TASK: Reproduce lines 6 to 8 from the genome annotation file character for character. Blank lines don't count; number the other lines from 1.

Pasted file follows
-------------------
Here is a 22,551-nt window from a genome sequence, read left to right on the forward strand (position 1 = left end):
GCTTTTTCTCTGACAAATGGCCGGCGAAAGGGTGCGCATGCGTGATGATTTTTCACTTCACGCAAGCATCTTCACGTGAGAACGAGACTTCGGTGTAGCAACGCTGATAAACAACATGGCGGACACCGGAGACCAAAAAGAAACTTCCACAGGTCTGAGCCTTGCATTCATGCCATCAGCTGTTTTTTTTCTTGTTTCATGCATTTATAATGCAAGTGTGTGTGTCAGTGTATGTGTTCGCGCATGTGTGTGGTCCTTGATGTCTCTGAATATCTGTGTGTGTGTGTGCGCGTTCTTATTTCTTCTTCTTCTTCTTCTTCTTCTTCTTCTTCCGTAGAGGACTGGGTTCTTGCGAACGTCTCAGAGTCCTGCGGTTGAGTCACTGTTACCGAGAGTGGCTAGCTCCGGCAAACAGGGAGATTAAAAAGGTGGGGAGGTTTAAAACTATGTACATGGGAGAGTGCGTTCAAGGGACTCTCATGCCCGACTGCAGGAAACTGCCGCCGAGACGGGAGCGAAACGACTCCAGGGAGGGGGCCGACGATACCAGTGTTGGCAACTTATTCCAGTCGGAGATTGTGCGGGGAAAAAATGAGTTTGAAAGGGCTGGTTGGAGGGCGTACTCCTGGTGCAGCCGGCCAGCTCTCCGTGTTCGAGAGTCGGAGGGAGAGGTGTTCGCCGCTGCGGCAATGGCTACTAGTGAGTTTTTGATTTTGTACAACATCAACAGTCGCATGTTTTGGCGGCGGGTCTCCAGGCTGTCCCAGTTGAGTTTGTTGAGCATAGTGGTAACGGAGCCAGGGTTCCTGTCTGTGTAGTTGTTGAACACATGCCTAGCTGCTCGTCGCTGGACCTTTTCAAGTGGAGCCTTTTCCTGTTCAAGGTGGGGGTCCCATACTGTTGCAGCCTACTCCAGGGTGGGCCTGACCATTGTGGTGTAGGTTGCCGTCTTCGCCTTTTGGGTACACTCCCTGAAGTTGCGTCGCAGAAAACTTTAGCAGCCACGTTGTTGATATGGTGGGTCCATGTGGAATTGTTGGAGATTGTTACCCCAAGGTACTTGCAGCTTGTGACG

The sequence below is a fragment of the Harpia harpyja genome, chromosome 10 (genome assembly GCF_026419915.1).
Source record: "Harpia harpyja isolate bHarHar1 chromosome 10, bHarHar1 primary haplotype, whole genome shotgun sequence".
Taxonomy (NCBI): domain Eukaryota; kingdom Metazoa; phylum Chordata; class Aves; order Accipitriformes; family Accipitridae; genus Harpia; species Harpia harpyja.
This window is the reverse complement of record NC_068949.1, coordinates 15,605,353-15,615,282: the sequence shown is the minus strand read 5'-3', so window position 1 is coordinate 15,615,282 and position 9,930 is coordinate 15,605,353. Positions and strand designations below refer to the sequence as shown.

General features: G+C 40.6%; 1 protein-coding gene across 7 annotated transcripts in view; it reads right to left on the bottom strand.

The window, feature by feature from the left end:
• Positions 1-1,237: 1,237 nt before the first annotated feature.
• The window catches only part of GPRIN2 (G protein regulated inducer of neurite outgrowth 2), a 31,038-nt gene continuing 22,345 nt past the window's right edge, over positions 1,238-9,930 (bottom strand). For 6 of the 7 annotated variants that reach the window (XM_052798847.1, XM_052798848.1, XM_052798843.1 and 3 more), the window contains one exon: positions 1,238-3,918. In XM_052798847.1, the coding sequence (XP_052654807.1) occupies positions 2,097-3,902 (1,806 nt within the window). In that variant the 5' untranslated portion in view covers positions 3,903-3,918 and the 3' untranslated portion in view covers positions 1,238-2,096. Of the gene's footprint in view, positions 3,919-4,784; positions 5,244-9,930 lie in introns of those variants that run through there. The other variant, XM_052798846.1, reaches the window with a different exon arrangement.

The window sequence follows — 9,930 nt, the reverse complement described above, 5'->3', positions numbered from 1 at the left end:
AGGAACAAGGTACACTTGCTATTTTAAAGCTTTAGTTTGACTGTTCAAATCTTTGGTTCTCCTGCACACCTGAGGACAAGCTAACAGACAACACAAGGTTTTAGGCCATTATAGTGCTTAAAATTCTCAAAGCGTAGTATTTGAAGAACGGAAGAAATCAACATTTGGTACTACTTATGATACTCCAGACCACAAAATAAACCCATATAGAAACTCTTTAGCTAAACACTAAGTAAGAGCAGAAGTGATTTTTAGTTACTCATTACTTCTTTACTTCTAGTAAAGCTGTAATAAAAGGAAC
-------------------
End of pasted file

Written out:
This window is the reverse complement of record NC_068949.1, coordinates 15,605,353-15,615,282: the sequence shown is the minus strand read 5'-3', so window position 1 is coordinate 15,615,282 and position 9,930 is coordinate 15,605,353. Positions and strand designations below refer to the sequence as shown.

General features: G+C 40.6%; 1 protein-coding gene across 7 annotated transcripts in view; it reads right to left on the bottom strand.

The window, feature by feature from the left end: